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Aging and sex affect soluble alpha klotho levels in bonobos and chimpanzees

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Behringer, V., Stevens, J. M. G., Deschner, T., Sonnweber, R., & Hohmann, G. (2018). Aging and sex affect soluble alpha klotho levels in bonobos and chimpanzees. Frontiers in Zoology, 15: 35. doi:10.1186/s12983-018-0282-9.

Cite as: https://hdl.handle.net/21.11116/0000-000C-CBD1-3
Throughout life, physiological homeostasis is challenged and the capacity to cope with such challenges declines with increasing age. In many species, sex differences exist in life expectancy. Sex-specific differences have been related to extrinsic factors like mate competition and/or intrinsic proximate mechanisms such as hormonal changes. In humans, an intrinsic factor related to aging is soluble alpha klotho (α-Kl). Both sexes show an age-related decline in α-Kl, but throughout life women have higher levels than men of the same age. Sex differences in α-Kl have been linked to a shorter lifespan, as well as to specific morbidity factors such as atherosclerosis and arteries calcifications. In non-human animals, information on α-Kl levels is rare and restricted to experimental work. Our cross-sectional study is the first on α-Kl levels in two long-lived species: bonobos (Pan paniscus) and chimpanzees (Pan troglodytes). As in most mammals, female bonobos and chimpanzees have longer life expectancy than males.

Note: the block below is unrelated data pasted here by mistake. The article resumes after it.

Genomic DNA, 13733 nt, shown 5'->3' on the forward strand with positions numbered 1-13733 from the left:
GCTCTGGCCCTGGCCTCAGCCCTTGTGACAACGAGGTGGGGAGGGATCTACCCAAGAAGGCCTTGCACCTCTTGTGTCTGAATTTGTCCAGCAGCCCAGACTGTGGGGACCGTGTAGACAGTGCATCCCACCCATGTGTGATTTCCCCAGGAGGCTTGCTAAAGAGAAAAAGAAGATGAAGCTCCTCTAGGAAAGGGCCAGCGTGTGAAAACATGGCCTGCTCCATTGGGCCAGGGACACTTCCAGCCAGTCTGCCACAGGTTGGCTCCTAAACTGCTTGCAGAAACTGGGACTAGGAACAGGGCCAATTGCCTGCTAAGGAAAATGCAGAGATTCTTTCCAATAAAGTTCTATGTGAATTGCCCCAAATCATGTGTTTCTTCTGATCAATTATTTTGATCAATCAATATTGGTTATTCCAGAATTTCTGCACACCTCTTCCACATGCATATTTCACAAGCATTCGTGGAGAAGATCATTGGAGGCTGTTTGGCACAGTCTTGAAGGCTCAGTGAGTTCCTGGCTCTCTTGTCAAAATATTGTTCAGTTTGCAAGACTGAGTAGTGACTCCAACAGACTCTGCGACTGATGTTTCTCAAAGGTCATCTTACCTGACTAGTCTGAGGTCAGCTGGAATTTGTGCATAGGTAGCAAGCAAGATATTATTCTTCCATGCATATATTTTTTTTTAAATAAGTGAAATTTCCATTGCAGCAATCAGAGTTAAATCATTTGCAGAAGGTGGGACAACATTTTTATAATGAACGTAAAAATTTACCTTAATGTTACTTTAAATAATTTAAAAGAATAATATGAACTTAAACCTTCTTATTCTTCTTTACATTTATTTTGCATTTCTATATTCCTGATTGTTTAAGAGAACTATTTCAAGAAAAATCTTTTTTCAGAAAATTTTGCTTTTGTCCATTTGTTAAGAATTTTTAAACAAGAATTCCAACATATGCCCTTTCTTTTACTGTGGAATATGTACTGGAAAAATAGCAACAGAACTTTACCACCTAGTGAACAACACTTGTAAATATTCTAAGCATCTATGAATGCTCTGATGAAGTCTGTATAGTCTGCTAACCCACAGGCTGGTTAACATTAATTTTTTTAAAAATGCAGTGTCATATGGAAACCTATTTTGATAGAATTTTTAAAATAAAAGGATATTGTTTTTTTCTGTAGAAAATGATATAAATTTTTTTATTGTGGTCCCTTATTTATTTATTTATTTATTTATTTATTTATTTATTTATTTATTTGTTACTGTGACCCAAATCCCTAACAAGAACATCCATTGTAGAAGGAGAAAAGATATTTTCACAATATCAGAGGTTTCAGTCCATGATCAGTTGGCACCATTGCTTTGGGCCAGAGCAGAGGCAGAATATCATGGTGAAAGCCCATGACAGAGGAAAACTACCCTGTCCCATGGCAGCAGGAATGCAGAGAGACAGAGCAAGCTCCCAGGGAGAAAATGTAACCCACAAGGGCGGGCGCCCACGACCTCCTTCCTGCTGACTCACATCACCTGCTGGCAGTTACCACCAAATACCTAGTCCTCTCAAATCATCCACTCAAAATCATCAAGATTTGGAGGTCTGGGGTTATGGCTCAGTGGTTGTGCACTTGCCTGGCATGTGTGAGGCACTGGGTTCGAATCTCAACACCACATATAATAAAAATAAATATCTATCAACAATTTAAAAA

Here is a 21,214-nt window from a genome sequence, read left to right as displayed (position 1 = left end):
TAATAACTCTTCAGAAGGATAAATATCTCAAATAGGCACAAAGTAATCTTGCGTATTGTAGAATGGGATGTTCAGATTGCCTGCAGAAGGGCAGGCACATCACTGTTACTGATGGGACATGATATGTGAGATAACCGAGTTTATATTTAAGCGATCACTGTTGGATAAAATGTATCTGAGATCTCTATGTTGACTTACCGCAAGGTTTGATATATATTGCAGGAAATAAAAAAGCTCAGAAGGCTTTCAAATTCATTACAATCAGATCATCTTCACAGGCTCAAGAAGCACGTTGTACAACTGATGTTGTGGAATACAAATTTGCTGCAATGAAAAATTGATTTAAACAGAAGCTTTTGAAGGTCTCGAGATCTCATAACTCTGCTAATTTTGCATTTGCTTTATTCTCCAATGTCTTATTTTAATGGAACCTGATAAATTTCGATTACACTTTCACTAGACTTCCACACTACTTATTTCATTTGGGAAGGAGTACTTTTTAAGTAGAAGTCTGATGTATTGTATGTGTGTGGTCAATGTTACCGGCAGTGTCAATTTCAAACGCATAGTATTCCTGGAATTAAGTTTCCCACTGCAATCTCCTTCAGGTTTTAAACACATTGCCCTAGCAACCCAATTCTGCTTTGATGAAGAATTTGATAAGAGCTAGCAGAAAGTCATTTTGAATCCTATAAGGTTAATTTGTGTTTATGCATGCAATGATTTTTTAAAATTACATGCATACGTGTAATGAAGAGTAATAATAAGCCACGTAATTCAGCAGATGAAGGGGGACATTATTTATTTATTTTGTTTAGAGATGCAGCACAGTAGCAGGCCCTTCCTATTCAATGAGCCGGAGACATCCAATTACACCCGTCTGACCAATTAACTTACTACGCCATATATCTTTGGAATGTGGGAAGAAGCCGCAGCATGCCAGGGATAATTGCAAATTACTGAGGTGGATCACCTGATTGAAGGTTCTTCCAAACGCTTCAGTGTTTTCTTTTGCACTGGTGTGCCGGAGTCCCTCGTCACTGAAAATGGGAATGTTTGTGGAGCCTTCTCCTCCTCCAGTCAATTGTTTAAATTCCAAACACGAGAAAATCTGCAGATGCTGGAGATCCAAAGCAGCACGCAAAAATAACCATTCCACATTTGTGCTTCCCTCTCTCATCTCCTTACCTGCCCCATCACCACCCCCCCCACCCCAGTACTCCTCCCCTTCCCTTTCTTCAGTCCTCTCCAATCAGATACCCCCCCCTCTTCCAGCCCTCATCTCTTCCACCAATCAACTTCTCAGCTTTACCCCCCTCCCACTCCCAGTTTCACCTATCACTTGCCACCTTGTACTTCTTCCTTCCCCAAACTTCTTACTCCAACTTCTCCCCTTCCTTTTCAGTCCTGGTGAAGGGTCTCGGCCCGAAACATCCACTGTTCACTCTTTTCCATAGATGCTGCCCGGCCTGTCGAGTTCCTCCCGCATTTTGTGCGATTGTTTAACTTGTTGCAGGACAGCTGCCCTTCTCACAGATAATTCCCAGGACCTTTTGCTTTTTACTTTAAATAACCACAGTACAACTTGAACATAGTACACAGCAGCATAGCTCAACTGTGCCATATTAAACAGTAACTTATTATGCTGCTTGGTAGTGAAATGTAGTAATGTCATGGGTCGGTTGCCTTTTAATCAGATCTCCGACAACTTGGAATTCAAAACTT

We measured serum α-Kl levels of 140 subjects from 16 zoos with an ELISA to examine if α-Kl levels reflect this difference in life expectancy.
In both species and in both sexes, α-Kl levels declined with age suggesting that this marker has potential for aging studies beyond humans. We also found species-specific differences. Adult female bonobos had higher α-Kl levels than males, a difference that corresponds to the pattern found in humans. In chimpanzees, we found the opposite: males had higher α-Kl levels than females.
We suggest that contrasting sex differences in adult α-Kl levels mirror the dominance relations between females and males of the two Pan species; and that this might be related to corresponding sex differences in their exposure to stress. In humans, higher cortisol levels were found to be related to lower α-Kl levels. We conclude that there is great potential for studying aging processes in hominoids, and perhaps also in other non-human primates, by measuring α-Kl levels. To better understand the causes for sex differences in this aging marker, consideration of behavioural parameters such as competition and stress exposure will be required as well as other physiological markers.